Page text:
By Magdalena Alicja Herbowska, Joint Research Centre at the European Commission
#EU4Facts panel from left to right: Former European Commissioners Janez Potocnik and Marie Ceoghegan-Quinn and European Commissioner for Education, Culture, Youth and Sport Tibor Navracsics.
The Joint Research Centre celebrates (JRC) celebrates 60 years of science for society. The JRC is the European Commission’s science and knowledge service which employs scientists to carry out research in order to provide independent scientific advice and support to the European Union policy. Established in 1957, the JRC was formed as part of the European Atomic Energy Community (Euratom) with the initial name Joint (Nuclear) Research Centre. In the beginning the Centre’s focus was nuclear technology and energy and now it has developed to an in house science and knowledge service of the European Commission. 2017 marked JRC’s 60th anniversary and this presented an opportunity for JRC to celebrate its achievements in science and evidence-informed policy-making. To commemorate this milestone JRC has created the JRC’s Institutional History Project (iHIP) which aims to capture JRC’s history by inviting all current and former JRC staff to share their own experiences in working for the organisation. Alongside this project, the JRC has planned a series of flagship events such as the JRC Annual Lecture, the #EU4Facts Conference and JRC@60 Exihibition.
The Africa Evidence Network invited Magdalena Alicja Herbowska from JRC to share highlights of the EU4Facts Conference.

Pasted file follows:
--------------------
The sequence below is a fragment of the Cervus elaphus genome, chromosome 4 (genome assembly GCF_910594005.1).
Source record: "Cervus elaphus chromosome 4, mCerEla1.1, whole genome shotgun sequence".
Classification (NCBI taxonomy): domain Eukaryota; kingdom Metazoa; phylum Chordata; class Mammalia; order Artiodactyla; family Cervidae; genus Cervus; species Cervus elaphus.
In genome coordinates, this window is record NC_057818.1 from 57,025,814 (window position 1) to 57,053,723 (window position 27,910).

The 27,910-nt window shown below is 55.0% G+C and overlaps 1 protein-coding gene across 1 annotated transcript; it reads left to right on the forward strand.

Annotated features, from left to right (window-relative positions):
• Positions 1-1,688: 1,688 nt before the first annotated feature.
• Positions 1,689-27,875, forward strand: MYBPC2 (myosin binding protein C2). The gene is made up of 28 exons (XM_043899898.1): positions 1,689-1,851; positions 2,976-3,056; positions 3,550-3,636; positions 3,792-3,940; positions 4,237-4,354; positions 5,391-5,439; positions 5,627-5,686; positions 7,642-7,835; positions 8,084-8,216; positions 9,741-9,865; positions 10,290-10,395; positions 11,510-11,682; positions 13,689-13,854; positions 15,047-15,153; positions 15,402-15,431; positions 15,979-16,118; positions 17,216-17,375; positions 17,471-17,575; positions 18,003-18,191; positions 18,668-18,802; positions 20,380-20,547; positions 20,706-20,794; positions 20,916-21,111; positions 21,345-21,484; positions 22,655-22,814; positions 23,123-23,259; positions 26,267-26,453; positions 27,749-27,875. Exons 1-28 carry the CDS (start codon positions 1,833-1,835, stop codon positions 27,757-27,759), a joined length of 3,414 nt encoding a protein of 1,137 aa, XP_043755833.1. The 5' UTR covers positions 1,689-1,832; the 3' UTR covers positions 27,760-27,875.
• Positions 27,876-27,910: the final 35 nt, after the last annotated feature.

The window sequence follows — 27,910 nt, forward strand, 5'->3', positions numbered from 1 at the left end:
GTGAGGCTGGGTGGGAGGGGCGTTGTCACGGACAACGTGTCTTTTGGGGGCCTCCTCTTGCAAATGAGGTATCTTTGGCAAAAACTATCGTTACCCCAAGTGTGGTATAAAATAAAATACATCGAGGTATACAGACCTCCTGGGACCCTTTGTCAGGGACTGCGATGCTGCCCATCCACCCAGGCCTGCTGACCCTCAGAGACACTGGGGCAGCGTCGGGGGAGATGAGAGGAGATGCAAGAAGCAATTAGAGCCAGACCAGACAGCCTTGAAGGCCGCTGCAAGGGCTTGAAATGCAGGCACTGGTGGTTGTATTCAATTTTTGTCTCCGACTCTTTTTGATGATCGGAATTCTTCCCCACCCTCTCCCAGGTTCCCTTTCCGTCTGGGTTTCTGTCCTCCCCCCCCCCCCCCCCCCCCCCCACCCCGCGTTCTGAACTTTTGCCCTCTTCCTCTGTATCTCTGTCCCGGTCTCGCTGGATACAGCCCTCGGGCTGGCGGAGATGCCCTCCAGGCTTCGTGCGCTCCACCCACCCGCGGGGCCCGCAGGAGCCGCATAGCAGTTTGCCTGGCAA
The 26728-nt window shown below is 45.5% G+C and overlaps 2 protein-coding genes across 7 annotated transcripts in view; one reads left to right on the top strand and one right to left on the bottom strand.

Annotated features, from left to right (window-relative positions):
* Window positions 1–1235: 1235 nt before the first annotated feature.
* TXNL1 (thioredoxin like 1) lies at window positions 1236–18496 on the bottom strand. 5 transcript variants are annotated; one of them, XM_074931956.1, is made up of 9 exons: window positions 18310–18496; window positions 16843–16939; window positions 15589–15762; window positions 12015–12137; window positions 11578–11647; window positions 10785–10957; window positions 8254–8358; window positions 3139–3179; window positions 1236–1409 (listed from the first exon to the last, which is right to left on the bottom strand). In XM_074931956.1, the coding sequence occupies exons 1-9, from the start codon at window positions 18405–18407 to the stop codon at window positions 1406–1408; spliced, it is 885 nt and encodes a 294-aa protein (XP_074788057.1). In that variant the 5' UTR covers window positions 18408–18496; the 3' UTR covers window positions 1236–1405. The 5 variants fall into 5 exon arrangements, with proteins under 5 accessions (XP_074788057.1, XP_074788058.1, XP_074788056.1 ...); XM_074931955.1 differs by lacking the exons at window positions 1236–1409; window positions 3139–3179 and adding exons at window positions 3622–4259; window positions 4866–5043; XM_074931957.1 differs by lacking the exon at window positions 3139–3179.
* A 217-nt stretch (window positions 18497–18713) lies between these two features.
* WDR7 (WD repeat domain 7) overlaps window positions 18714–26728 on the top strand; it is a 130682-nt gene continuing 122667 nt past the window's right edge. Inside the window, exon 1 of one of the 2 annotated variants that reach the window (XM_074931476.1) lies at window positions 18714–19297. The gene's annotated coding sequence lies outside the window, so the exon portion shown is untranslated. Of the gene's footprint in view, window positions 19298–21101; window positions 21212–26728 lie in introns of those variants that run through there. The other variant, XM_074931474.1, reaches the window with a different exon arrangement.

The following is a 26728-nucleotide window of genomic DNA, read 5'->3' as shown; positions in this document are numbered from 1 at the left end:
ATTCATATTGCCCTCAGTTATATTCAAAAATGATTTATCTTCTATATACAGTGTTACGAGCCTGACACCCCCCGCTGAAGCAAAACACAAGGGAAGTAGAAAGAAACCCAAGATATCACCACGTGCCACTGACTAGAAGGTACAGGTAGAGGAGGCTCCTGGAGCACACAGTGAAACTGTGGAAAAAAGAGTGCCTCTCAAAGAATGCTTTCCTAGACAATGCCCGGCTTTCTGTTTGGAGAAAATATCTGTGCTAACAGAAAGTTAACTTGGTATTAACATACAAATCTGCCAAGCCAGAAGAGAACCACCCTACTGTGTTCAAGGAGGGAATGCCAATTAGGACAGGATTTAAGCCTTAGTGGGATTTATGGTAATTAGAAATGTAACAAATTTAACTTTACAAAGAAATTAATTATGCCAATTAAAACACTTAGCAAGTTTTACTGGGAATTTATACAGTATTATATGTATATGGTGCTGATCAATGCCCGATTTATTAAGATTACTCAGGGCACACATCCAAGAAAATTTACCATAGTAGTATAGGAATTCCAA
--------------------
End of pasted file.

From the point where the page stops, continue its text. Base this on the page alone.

On September 26th, the JRC hosted its annual #EU4Facts Conference at the European Commission’s Charlemagne Building in Brussels, Belgium. The aim of the Conference titled “EU4Facts: Evidence for Policy in a post-fact world” was to better understand the current challenges at the science policy interface in a post-fact world and to identify some future actions. I think we achieved this aim. My main takeaway is that we need to innovate in our science and knowledge production, management and communication to policy. Knowledge production needs to be even more open and inclusive, engaging with not only scientists and policy-makers, but also citizens. But also we need to harness the rich insights from the cognitive and behavioural sciences to learn how to have a greater impact on policy. These are not the ways things have been done before, and the JRC Strategy 2030 reflects our ambition to global leadership on these questions.
Thanks to the conference speakers from the political, media and science worlds, and in consultation with over 400 participants from academia, private sector and civil society, the conference came up with a list of actions that can be taken forward and implemented at the EU level, but I believe they could be an inspiration for many organisations across the world:
•DG science advisors: Each Commission department should have a science adviser to promote the use of evidence, and to advise on its quality and interpretation for policy purposes.